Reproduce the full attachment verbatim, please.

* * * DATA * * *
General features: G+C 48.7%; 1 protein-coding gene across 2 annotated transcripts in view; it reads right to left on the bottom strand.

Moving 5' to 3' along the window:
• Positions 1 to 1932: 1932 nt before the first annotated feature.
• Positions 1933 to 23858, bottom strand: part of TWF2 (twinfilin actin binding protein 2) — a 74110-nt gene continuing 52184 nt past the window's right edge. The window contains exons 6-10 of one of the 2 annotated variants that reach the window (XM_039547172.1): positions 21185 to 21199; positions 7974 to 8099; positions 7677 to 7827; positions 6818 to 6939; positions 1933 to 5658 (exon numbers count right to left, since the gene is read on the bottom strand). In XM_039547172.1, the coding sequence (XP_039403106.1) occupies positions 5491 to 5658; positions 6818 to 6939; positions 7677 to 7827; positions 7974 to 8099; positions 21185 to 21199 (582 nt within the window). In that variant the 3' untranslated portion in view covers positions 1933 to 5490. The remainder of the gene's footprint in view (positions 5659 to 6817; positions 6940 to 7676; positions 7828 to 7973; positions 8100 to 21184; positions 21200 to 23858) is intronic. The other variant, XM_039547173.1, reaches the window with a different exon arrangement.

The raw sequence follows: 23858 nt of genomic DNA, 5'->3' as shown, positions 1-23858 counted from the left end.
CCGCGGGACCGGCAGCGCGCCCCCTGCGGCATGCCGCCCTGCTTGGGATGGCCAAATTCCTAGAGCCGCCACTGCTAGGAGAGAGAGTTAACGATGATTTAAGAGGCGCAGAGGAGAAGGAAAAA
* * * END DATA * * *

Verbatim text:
General features: G+C 48.7%; 1 protein-coding gene across 2 annotated transcripts in view; it reads right to left on the bottom strand.

Moving 5' to 3' along the window:
• Positions 1 to 1932: 1932 nt before the first annotated feature.
• Positions 1933 to 23858, bottom strand: part of TWF2 (twinfilin actin binding protein 2) — a 74110-nt gene continuing 52184 nt past the window's right edge. The window contains exons 6-10 of one of the 2 annotated variants that reach the window (XM_039547172.1): positions 21185 to 21199; positions 7974 to 8099; positions 7677 to 7827; positions 6818 to 6939; positions 1933 to 5658 (exon numbers count right to left, since the gene is read on the bottom strand). In XM_039547172.1, the coding sequence (XP_039403106.1) occupies positions 5491 to 5658; positions 6818 to 6939; positions 7677 to 7827; positions 7974 to 8099; positions 21185 to 21199 (582 nt within the window). In that variant the 3' untranslated portion in view covers positions 1933 to 5490. The remainder of the gene's footprint in view (positions 5659 to 6817; positions 6940 to 7676; positions 7828 to 7973; positions 8100 to 21184; positions 21200 to 23858) is intronic. The other variant, XM_039547173.1, reaches the window with a different exon arrangement.

The raw sequence follows: 23858 nt of genomic DNA, 5'->3' as shown, positions 1-23858 counted from the left end.
CCGCGGGACCGGCAGCGCGCCCCCTGCGGCATGCCGCCCTGCTTGGGATGGCCAAATTCCTAGAGCCGCCACTGCTAGGAGAGAGAGTTAACGATGATTTAAGAGGCGCAGAGGAGAAGGAAAAA